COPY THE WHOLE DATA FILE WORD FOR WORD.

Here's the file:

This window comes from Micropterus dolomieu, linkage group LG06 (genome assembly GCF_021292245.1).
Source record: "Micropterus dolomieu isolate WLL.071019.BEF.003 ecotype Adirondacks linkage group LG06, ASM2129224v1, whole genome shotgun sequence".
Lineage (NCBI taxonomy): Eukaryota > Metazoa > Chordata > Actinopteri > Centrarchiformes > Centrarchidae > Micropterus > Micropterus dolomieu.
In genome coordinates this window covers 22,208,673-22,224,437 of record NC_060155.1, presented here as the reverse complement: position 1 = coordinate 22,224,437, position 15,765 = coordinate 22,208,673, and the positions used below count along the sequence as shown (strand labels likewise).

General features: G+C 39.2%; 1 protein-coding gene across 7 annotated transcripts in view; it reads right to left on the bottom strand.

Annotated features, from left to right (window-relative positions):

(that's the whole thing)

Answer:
This window comes from Micropterus dolomieu, linkage group LG06 (genome assembly GCF_021292245.1).
Source record: "Micropterus dolomieu isolate WLL.071019.BEF.003 ecotype Adirondacks linkage group LG06, ASM2129224v1, whole genome shotgun sequence".
Lineage (NCBI taxonomy): Eukaryota > Metazoa > Chordata > Actinopteri > Centrarchiformes > Centrarchidae > Micropterus > Micropterus dolomieu.
In genome coordinates this window covers 22,208,673-22,224,437 of record NC_060155.1, presented here as the reverse complement: position 1 = coordinate 22,224,437, position 15,765 = coordinate 22,208,673, and the positions used below count along the sequence as shown (strand labels likewise).

General features: G+C 39.2%; 1 protein-coding gene across 7 annotated transcripts in view; it reads right to left on the bottom strand.

Annotated features, from left to right (window-relative positions):